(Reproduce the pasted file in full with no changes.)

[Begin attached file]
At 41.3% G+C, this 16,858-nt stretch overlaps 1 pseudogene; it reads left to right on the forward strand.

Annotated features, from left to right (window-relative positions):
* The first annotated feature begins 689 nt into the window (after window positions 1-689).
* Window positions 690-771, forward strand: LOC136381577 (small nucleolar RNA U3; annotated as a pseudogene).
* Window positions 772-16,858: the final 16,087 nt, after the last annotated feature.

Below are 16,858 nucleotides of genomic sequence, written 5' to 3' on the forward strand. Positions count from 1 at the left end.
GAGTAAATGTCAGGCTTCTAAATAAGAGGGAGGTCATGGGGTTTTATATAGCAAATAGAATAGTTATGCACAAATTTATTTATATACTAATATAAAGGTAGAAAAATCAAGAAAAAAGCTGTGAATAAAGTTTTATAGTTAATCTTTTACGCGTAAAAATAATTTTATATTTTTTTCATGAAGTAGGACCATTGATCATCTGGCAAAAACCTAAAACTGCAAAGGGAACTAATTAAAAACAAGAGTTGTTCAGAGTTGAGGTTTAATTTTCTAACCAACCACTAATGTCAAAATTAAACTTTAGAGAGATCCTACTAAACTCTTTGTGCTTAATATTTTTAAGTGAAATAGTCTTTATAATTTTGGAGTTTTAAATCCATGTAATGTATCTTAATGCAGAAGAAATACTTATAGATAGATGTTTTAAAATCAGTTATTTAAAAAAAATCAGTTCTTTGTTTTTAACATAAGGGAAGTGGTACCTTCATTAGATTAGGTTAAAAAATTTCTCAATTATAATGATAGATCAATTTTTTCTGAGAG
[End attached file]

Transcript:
At 41.3% G+C, this 16,858-nt stretch overlaps 1 pseudogene; it reads left to right on the forward strand.

Annotated features, from left to right (window-relative positions):
* The first annotated feature begins 689 nt into the window (after window positions 1-689).
* Window positions 690-771, forward strand: LOC136381577 (small nucleolar RNA U3; annotated as a pseudogene).
* Window positions 772-16,858: the final 16,087 nt, after the last annotated feature.

Below are 16,858 nucleotides of genomic sequence, written 5' to 3' on the forward strand. Positions count from 1 at the left end.
GAGTAAATGTCAGGCTTCTAAATAAGAGGGAGGTCATGGGGTTTTATATAGCAAATAGAATAGTTATGCACAAATTTATTTATATACTAATATAAAGGTAGAAAAATCAAGAAAAAAGCTGTGAATAAAGTTTTATAGTTAATCTTTTACGCGTAAAAATAATTTTATATTTTTTTCATGAAGTAGGACCATTGATCATCTGGCAAAAACCTAAAACTGCAAAGGGAACTAATTAAAAACAAGAGTTGTTCAGAGTTGAGGTTTAATTTTCTAACCAACCACTAATGTCAAAATTAAACTTTAGAGAGATCCTACTAAACTCTTTGTGCTTAATATTTTTAAGTGAAATAGTCTTTATAATTTTGGAGTTTTAAATCCATGTAATGTATCTTAATGCAGAAGAAATACTTATAGATAGATGTTTTAAAATCAGTTATTTAAAAAAAATCAGTTCTTTGTTTTTAACATAAGGGAAGTGGTACCTTCATTAGATTAGGTTAAAAAATTTCTCAATTATAATGATAGATCAATTTTTTCTGAGAG